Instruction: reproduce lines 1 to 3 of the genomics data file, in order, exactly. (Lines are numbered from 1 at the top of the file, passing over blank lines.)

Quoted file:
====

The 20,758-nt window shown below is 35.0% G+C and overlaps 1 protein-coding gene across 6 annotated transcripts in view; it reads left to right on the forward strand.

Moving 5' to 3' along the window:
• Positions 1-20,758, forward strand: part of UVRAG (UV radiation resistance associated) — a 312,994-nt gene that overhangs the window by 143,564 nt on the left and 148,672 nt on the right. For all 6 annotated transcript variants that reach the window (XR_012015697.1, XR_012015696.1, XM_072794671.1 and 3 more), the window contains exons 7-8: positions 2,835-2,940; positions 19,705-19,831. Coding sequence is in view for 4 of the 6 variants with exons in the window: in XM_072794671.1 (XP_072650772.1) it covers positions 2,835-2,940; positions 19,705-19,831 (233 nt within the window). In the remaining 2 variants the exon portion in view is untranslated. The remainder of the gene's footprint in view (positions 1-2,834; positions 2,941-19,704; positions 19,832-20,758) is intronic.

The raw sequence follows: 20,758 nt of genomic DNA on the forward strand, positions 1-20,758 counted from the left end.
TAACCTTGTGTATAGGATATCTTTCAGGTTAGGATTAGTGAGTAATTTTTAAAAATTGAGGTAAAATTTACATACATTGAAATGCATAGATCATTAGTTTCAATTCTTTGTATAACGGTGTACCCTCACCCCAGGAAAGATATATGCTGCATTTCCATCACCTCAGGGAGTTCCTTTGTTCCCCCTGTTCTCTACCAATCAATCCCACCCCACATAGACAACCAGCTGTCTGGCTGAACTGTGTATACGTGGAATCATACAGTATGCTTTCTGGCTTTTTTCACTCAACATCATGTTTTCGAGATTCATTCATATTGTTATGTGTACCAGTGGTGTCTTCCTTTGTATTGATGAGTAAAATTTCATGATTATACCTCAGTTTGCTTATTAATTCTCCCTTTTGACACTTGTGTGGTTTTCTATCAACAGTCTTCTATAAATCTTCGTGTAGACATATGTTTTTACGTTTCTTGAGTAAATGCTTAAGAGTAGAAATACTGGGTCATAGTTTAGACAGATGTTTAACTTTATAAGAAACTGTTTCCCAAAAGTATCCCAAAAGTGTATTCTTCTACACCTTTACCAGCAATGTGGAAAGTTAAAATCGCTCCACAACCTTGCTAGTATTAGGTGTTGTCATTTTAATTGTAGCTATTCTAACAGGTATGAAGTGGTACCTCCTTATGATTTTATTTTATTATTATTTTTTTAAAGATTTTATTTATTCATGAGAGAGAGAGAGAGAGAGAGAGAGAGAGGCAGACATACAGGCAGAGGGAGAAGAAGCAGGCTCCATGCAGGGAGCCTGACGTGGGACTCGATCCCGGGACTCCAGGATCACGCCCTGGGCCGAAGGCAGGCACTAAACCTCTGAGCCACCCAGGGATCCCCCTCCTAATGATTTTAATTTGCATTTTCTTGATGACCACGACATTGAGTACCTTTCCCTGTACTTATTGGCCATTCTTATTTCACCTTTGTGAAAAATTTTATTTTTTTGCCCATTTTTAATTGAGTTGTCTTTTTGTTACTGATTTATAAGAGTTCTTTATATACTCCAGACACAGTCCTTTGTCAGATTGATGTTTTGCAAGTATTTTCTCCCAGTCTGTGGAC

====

The 20,758-nt window shown below is 35.0% G+C and overlaps 1 protein-coding gene across 6 annotated transcripts in view; it reads left to right on the forward strand.

Moving 5' to 3' along the window:
• Positions 1-20,758, forward strand: part of UVRAG (UV radiation resistance associated) — a 312,994-nt gene that overhangs the window by 143,564 nt on the left and 148,672 nt on the right. For all 6 annotated transcript variants that reach the window (XR_012015697.1, XR_012015696.1, XM_072794671.1 and 3 more), the window contains exons 7-8: positions 2,835-2,940; positions 19,705-19,831. Coding sequence is in view for 4 of the 6 variants with exons in the window: in XM_072794671.1 (XP_072650772.1) it covers positions 2,835-2,940; positions 19,705-19,831 (233 nt within the window). In the remaining 2 variants the exon portion in view is untranslated. The remainder of the gene's footprint in view (positions 1-2,834; positions 2,941-19,704; positions 19,832-20,758) is intronic.